Opinions of Mancini keep soaring like the charters.
To coincide with Mancini’s nomination, Major League Baseball is making a $7,500 donation to The Food Project, a Baltimore-based organization that provides cooking, farming, restaurant skills, job opportunities, sustainable food sources and mentorship to Southwest Baltimore youths.
The first baseman is usually the one doing the giving, using his survival from Stage 3 colon cancer and return to baseball as a platform to educate others and raise both money and awareness.
“Just wanted to start off by congratulating Trey Mancini for being the nomination for the Clemente Award,” Hyde said while beginning his daily media session in the dugout. “We’re all super proud of him and pulling for him to win it. It’s a very special award and to just be nominated is an amazing accomplishment and we’re pulling for him.
“He’s just incredibly classy, very respectful. He’s the same guy all the time. He’s very intense when he plays, but away from the dugout and the clubhouse and in public, how he interacts with fans, he just treats people with the upmost respect, is extremely generous, very caring. Just a great guy.”
Past recipients of the team nomination include Hanser Alberto last season, Chris Davis from 2017-19 and Adam Jones in 2016.
Mancini said his selection “means everything in the world.”
“It’s one of the greatest honors that I’ve received in my entire career,” he said. “I don’t even know where to begin with Roberto Clemente. Obviously, I wasn’t alive to watch him play, but I learned a lot about him growing up and he’s one of my favorite players, so to be the Orioles nominee for this award is a dream come true. It really is.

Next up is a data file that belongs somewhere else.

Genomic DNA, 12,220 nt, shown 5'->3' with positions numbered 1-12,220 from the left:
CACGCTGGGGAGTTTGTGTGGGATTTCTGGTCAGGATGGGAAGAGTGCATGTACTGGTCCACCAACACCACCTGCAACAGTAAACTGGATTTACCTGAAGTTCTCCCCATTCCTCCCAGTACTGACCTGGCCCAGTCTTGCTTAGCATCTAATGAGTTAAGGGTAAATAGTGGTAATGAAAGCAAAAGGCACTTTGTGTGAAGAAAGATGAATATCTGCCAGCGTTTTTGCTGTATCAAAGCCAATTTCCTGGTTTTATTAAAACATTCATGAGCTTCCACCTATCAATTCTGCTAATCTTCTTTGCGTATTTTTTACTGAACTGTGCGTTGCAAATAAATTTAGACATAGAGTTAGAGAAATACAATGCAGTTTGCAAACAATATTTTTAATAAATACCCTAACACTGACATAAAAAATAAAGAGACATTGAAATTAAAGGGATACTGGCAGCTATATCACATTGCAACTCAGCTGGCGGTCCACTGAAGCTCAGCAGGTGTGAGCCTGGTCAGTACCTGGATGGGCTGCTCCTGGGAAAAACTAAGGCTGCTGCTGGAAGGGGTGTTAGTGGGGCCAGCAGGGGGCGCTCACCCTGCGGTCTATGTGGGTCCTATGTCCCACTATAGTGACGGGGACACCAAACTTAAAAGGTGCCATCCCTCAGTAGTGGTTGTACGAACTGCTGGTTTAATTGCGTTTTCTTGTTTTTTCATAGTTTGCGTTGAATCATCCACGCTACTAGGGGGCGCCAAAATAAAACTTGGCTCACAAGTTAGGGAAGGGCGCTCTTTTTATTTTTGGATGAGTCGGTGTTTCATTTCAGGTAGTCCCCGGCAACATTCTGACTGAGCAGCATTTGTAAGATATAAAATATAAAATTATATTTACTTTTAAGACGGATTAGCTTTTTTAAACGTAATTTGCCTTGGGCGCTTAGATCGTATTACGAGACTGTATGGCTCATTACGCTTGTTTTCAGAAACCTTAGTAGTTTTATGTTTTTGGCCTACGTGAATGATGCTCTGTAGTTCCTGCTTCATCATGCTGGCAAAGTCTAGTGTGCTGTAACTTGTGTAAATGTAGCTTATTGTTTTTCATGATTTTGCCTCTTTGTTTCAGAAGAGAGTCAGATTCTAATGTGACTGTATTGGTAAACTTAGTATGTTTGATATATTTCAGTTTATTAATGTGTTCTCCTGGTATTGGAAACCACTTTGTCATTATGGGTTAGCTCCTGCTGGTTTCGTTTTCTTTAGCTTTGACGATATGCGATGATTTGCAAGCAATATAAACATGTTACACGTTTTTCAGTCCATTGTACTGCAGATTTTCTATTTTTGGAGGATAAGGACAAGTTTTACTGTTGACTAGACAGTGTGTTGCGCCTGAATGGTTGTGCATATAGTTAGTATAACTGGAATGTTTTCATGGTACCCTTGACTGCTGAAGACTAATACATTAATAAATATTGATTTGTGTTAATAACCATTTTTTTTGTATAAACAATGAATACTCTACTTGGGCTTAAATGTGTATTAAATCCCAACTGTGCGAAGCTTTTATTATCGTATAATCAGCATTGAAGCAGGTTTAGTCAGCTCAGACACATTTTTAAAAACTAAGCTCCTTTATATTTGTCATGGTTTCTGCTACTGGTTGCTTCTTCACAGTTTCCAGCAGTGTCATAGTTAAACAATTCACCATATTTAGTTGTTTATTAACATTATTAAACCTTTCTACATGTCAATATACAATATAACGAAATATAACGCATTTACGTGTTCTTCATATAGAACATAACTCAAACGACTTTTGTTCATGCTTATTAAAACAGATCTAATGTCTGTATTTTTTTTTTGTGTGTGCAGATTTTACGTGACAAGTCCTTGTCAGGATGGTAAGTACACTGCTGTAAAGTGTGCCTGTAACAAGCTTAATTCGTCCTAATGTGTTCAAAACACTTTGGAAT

“It’s such a great honor and there’s so many deserving guys, so there was a little bit of a surprise there, I’d say, when I was announced as the nominee.”
Mancini would appear to be a lock for the American League’s Comeback Player of the Year after missing the entire 2020 season following surgery and six months of chemotherapy treatments. But he’s even busier and more productive off the field.
Following his surgery, Mancini became heavily involved with the Colorectal Cancer Alliance, joining their “Never Too Young” advisory board. He joined his sisters in launching The Trey Mancini Foundation.
Mancini partnered with a Frederick, Md., branch of Blessings in a Backpack, a national organization that feeds elementary-aged children on weekends who face food insecurity. In July, The Trey Mancini Foundation, Blessings in a Backpack and the Orioles raised more than $2,800 during an essential items drive and collected over 1,000 pounds of food for children in need in the Baltimore area.